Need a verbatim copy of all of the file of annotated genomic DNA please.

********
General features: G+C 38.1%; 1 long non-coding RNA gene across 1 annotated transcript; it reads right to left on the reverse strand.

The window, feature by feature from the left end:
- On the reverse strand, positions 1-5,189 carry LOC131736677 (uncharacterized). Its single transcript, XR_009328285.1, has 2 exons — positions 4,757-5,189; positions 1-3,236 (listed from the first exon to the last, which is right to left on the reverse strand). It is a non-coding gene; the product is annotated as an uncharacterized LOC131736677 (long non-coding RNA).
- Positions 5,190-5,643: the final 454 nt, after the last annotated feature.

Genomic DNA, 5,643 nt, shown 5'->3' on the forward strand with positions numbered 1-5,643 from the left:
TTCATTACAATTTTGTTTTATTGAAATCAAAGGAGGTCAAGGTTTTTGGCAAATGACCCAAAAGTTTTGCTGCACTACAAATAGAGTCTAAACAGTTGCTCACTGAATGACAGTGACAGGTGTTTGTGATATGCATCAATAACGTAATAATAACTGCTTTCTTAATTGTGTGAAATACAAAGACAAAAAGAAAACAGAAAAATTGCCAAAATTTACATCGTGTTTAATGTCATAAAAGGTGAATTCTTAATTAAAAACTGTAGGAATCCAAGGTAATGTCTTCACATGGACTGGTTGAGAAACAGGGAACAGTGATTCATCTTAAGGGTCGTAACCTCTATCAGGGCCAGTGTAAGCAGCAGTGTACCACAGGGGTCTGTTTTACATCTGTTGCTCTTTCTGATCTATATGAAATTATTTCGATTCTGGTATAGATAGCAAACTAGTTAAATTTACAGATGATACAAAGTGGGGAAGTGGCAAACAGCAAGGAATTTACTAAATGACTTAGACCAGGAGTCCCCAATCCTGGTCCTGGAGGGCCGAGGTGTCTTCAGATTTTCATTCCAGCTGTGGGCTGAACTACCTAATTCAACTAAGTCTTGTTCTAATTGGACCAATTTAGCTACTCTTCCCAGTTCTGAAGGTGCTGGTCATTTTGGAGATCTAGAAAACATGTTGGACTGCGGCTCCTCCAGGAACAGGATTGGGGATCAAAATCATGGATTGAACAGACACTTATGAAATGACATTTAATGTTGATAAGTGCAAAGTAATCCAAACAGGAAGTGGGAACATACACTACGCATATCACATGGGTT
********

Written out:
General features: G+C 38.1%; 1 long non-coding RNA gene across 1 annotated transcript; it reads right to left on the reverse strand.

The window, feature by feature from the left end:
- On the reverse strand, positions 1-5,189 carry LOC131736677 (uncharacterized). Its single transcript, XR_009328285.1, has 2 exons — positions 4,757-5,189; positions 1-3,236 (listed from the first exon to the last, which is right to left on the reverse strand). It is a non-coding gene; the product is annotated as an uncharacterized LOC131736677 (long non-coding RNA).
- Positions 5,190-5,643: the final 454 nt, after the last annotated feature.

Genomic DNA, 5,643 nt, shown 5'->3' on the forward strand with positions numbered 1-5,643 from the left:
TTCATTACAATTTTGTTTTATTGAAATCAAAGGAGGTCAAGGTTTTTGGCAAATGACCCAAAAGTTTTGCTGCACTACAAATAGAGTCTAAACAGTTGCTCACTGAATGACAGTGACAGGTGTTTGTGATATGCATCAATAACGTAATAATAACTGCTTTCTTAATTGTGTGAAATACAAAGACAAAAAGAAAACAGAAAAATTGCCAAAATTTACATCGTGTTTAATGTCATAAAAGGTGAATTCTTAATTAAAAACTGTAGGAATCCAAGGTAATGTCTTCACATGGACTGGTTGAGAAACAGGGAACAGTGATTCATCTTAAGGGTCGTAACCTCTATCAGGGCCAGTGTAAGCAGCAGTGTACCACAGGGGTCTGTTTTACATCTGTTGCTCTTTCTGATCTATATGAAATTATTTCGATTCTGGTATAGATAGCAAACTAGTTAAATTTACAGATGATACAAAGTGGGGAAGTGGCAAACAGCAAGGAATTTACTAAATGACTTAGACCAGGAGTCCCCAATCCTGGTCCTGGAGGGCCGAGGTGTCTTCAGATTTTCATTCCAGCTGTGGGCTGAACTACCTAATTCAACTAAGTCTTGTTCTAATTGGACCAATTTAGCTACTCTTCCCAGTTCTGAAGGTGCTGGTCATTTTGGAGATCTAGAAAACATGTTGGACTGCGGCTCCTCCAGGAACAGGATTGGGGATCAAAATCATGGATTGAACAGACACTTATGAAATGACATTTAATGTTGATAAGTGCAAAGTAATCCAAACAGGAAGTGGGAACATACACTACGCATATCACATGGGTT